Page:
Wednesday, May 28, 2014

Guskey (1995) - Teacher change and development - PD

Guskey, T., & Huberman, M. (1995). Professional Development in Education: New Paradigms and Practices. New York: Teachers College Press.

Optimal Mix chapter pp 114-131

Guskey (1995) – Teacher change and development is both an individual and organizational process. Teachers are more likely to develop and change in positive ways when the organizational and social contexts are supportive. Focusing on individual change while neglecting organization system level issues can limit success of programs. Organizational changes alone might not result in changes in teachers practices or student learning. [p. 119]

Teacher beliefs are more likely to change after trying out new instructional strategies and experiencing some sort of success.

See also:
Guskey, T. (2002). Professional Development and Teacher Change. Teachers and Teaching, 8(3), 381–391

Guskey, T. (1986). Staff Development and the Process of Teacher Change. Educational Researcher, 15(5), 5–12.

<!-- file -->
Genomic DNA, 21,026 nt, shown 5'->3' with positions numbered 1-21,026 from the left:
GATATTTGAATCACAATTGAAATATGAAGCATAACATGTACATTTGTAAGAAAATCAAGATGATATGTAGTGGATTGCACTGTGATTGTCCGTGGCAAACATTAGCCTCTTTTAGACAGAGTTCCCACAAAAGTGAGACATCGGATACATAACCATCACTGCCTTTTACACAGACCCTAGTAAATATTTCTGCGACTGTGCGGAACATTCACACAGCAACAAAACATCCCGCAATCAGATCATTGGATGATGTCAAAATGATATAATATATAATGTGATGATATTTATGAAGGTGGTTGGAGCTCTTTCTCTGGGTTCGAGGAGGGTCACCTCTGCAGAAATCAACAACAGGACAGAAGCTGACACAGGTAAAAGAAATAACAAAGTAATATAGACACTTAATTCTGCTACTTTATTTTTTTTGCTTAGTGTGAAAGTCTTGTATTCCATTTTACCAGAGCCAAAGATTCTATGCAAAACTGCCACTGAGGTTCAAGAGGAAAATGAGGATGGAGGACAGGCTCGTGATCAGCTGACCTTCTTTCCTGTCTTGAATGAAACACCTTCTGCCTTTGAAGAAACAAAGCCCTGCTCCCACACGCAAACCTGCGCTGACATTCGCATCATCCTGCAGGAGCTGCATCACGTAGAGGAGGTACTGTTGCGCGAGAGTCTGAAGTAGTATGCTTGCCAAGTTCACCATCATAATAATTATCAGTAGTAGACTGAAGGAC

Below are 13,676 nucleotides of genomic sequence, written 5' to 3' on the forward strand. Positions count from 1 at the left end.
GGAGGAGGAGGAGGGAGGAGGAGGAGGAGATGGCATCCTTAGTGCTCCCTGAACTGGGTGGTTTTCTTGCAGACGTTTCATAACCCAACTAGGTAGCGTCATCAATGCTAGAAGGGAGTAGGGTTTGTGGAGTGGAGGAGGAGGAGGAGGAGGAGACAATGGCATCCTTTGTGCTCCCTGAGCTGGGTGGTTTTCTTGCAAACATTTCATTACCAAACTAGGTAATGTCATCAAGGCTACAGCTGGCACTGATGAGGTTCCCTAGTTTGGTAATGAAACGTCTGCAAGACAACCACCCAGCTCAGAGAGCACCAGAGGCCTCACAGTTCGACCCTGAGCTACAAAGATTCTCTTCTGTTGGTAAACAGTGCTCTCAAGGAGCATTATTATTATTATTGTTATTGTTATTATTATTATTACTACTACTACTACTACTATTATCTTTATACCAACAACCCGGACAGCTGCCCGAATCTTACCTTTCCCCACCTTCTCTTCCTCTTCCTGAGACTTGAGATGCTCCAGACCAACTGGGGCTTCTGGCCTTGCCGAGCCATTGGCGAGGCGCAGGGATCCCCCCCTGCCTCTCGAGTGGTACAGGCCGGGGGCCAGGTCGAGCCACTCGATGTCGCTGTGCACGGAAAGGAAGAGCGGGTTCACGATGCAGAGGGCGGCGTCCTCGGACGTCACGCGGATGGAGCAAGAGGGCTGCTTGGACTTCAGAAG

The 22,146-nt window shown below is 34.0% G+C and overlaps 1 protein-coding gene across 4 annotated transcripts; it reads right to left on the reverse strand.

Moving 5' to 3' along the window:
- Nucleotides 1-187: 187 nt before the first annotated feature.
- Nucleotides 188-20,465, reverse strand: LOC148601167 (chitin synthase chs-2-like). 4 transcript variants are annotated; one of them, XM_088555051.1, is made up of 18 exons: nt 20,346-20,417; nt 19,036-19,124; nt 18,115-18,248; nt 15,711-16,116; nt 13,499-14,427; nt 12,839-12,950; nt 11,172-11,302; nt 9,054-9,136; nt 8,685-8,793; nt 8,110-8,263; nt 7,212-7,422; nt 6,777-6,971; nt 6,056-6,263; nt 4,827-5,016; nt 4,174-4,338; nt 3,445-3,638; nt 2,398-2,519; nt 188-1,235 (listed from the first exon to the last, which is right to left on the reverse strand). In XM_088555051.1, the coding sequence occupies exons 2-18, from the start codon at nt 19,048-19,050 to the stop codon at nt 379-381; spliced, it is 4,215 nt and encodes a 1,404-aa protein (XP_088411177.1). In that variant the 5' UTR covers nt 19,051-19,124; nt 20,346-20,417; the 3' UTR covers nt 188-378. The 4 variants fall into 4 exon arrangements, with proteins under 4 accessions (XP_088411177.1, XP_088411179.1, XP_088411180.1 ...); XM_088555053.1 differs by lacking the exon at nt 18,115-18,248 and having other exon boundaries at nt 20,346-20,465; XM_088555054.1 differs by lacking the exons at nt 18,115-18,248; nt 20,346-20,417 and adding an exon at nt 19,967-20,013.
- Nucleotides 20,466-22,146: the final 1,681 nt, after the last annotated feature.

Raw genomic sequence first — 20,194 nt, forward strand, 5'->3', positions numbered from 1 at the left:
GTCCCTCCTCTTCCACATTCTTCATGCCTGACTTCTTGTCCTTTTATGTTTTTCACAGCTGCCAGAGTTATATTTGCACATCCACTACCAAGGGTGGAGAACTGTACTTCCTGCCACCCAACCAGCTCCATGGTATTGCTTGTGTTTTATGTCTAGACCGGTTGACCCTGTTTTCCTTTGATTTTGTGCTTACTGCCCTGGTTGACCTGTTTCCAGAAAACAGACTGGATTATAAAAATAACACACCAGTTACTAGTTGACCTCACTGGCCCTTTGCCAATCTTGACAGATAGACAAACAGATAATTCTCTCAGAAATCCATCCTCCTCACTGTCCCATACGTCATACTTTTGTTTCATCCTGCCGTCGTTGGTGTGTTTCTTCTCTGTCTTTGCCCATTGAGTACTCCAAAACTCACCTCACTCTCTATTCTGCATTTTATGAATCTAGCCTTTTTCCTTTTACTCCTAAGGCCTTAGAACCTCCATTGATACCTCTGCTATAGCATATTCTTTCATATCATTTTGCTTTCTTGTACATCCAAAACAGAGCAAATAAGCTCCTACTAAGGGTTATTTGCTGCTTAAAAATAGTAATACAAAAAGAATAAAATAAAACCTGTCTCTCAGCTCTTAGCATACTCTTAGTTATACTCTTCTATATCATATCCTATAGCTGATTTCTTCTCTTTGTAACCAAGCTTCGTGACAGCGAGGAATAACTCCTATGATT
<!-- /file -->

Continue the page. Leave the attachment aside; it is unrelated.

Friday, May 23, 2014

CCSS Math - 4 area of emphasis

The Common Core State Standards (CC) provide guidelines for how to teach mathematics for understanding by focusing on students’ mathematical reasoning and sense making. Here I will only summarize four emphases provided by the CC to describe how mathematics instruction for ELs needs to begin by following CC guidelines and taking these four areas of emphasis seriously.

Emphasis #1 Balancing conceptual understanding and procedural fluency
Instruction should a) balance student activities that address both important conceptual and procedural knowledge related to a mathematical topic and b) connect the two types of knowledge.

Emphasis #2 Maintaining high cognitive demand
Instruction should a) use high-cognitive-demand math tasks and b) maintain the rigor of mathematical tasks throughout lessons and units.

Emphasis #3 Developing beliefs
Instruction should support students in developing beliefs that mathematics is sensible, worthwhile, and doable.

Emphasis #4 Engaging students in mathematical practices
Instruction should provide opportunities for students to engage in eight different mathematical practices: 1) Make sense of problems and persevere in solving them, 2) reason abstractly and quantitatively, 3) construct viable arguments and critique the reasoning of others, 4) model with mathematics, 5) use appropriate tools strategically, 6) attend to precision, 7) look for and make use of structure, and 8) look for and express regularity in repeated reasoning.

Source: Mathematics, the Common Core, and Language by Judit Moschkovich

Sunday, April 13, 2014

Five principles for creating effective second language learning environments

Five principles for creating effective second language learning environments
by Tony Erben